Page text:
Dyad: The Lost Interview

We interrogated Shawn McGrath about his unique PSN game at GDC, and the transcript has finally been declassified.
Author: J.D. Cohen
Published: April 26, 2012
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Shawn McGrath has a company named ][. To quote the company website, "][ or 'RSBLSB' or 'right square bracket left square bracket' is an indie game development studio located in Toronto, Ontario, Canada." It may not roll off the tongue, but it's easier to describe than Dyad, the game which Shawn demonstrated at this past GDC with the assistance of his wife.

Dyad is a tunnel racer with objectives that vary across stages. At the core is a tightly designed set of interactions involving environmental objects and player abilities that balance risk and reward on the edge of a razor. The visuals are abstract, and the music is pulsing and electronic. It will be released on PSN this summer.

We had a chance to play a lot of Dyad at the Sony booth, and more yet at the Indie Showcase where we cornered a somewhat harried Shawn in order to probe his brains. I don't use the majestic plural to sound fancily editorial; TPS stalwart Vincent Ingenito rolled with me for this assignment. He and I were both immediately drawn to the game, and we were eager to learn more about it and its genesis.

See what amazed JD and Vin here:

Shawn McGrath: I'm Shawn McGrath; I made Dyad. We're going to PSN in a few months, this summer.

TotalPlaystation.com: Any prior games?

I did commercial work for various companies over the years, and saved up all the money I made with this as the goal.

So, you're striking out on your own?

Started 4 years ago, finally…

You're probably tired of the comparisons, but—

—No, I'm not tired of them at all… it's very Minteresque. I've gotten a lot of comparisons, especially to Tempest 2000.

I bought a Nuon just so I could play Tempest 3000, so I'm a huge fan of his work, but what I was thinking about was that aside from the aesthetic similarity, you have some gameplay similarities, too. The actual mechanics are very different, but, well I don't know if you refer to them as enemies…

I do in text, because English is not good enough to describe what they are.

Right, it's weird to use that word for it, but they have very unique behaviors, and it seems like understanding those is very key to doing well. They present different risk/reward scenarios.

Yeah, that's the idea. If, in a game, you have something that's always good to do, then you should just always do it, right? So, one of the things I wanted in Dyad was… to not limit your use of anything, but to make it so that there's always a downside to anything you do. So, no matter what you do, there's a positive and a negative thing, and your thinking about how to balance the positives and negatives of each action is what makes the game interesting, and I think that is what makes all games interesting. One of things I want to make sure of in Dyad is that we don't limit the interactions that you have; you can always do the main interaction, and the secondary, where you turn into a weapon—you can almost always do it. Towards the end of the game, you can always do it, and it's just not always the best thing to do.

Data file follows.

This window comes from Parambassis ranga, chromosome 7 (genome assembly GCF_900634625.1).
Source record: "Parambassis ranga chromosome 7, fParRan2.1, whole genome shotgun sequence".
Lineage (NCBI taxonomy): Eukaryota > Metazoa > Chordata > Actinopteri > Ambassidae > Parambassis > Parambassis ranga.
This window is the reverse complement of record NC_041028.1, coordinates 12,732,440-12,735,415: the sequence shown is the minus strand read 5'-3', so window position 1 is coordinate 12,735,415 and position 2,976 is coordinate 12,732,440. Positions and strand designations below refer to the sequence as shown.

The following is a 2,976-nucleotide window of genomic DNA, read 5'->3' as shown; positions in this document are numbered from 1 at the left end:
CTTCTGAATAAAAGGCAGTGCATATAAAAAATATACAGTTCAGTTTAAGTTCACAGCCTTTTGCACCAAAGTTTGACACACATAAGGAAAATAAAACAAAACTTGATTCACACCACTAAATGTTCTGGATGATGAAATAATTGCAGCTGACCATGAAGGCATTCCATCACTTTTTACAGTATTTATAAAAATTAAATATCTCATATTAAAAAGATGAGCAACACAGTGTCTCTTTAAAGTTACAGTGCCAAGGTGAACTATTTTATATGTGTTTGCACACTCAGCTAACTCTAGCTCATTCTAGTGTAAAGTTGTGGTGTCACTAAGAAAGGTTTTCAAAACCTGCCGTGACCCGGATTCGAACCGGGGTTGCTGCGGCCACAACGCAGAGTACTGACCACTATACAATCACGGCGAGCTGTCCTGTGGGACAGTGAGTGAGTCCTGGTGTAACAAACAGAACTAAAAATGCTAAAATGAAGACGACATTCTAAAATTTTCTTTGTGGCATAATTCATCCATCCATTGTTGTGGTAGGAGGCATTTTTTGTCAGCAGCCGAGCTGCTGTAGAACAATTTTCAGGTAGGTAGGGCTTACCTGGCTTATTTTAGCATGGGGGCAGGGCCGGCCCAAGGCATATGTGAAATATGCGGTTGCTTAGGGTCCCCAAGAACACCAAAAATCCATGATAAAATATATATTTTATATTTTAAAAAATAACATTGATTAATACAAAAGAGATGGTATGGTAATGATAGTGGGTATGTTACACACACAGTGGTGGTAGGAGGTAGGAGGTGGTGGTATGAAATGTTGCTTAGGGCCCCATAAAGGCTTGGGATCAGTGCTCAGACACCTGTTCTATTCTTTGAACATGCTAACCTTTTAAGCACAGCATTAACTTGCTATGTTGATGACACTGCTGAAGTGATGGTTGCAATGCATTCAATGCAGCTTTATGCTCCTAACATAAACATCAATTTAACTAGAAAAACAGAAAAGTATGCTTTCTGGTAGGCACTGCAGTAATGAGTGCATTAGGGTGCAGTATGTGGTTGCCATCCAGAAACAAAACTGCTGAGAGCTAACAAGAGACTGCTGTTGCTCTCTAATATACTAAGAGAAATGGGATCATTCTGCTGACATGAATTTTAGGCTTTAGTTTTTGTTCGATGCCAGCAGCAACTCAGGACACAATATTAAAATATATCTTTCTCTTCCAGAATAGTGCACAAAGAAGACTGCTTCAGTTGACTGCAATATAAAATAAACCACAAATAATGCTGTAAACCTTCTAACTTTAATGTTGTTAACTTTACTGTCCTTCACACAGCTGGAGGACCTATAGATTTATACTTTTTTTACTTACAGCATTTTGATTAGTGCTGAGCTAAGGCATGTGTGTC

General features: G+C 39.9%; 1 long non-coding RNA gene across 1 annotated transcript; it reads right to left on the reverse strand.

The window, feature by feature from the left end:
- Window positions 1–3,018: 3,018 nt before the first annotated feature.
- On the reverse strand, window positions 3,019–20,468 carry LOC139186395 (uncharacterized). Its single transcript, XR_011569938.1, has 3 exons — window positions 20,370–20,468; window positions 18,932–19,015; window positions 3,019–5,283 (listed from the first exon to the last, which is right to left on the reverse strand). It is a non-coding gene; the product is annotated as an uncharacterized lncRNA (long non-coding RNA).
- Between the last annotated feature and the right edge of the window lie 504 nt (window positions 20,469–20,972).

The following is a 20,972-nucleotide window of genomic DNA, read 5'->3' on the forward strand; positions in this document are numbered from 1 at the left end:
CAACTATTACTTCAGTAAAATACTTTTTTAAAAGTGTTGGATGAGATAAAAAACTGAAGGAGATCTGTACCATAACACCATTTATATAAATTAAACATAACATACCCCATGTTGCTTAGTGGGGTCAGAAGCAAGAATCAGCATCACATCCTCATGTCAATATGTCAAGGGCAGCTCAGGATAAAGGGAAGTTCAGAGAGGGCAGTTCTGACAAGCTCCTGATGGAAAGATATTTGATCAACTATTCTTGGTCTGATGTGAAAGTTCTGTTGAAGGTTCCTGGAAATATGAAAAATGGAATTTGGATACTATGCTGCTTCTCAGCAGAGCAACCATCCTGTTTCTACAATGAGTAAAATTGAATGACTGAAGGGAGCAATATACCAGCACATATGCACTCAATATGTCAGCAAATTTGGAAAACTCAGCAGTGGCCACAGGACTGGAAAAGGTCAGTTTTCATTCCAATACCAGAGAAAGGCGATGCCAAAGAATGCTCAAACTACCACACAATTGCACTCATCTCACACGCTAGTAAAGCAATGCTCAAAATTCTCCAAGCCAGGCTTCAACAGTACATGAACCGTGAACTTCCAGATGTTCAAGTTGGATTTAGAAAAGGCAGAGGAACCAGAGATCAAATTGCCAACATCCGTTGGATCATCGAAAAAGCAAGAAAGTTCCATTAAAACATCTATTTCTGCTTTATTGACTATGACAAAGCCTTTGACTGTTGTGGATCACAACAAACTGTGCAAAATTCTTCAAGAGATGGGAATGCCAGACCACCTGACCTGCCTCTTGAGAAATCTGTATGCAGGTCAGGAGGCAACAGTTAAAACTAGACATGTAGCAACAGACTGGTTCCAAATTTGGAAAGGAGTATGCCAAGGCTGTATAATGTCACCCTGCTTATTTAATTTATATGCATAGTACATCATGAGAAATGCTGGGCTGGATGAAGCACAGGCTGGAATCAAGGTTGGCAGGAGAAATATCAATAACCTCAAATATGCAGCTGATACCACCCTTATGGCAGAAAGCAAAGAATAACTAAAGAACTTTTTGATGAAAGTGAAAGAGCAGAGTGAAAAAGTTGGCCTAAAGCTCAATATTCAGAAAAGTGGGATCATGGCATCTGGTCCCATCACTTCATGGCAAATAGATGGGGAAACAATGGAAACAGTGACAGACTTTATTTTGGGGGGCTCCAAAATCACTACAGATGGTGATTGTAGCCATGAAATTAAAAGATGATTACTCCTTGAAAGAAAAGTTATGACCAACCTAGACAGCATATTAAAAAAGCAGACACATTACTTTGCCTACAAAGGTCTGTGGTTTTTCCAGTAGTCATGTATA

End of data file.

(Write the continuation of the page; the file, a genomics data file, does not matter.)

So, at any given moment, you're juggling different priorities, like the classic balance between score and survival; the grazing mechanic is a great little version of that.

If you treat the enemies just as solid, straight enemies—let's go back a bit: how they work in Dyad is that they're your only way to go forward, and they're also your only way to go backward. Dyad means two, or a group of two—two things in unison that balance off each other, which I thought was really fitting for the game. When the graze circle idea came about, it was instead of having—if you treat the play field as black and white or red and green or whatever, where green is good and red is bad… it's all green, and then you put an enemy somewhere and now there's red everywhere, but if you're right behind them, then that becomes green. To make it even more of a gradient, you have a graze circle around them that's an even deeper green than everything else, so it's a very gradated play field that's always changing and developing, and you'll always have to read it, so that's the idea behind the graze circles.
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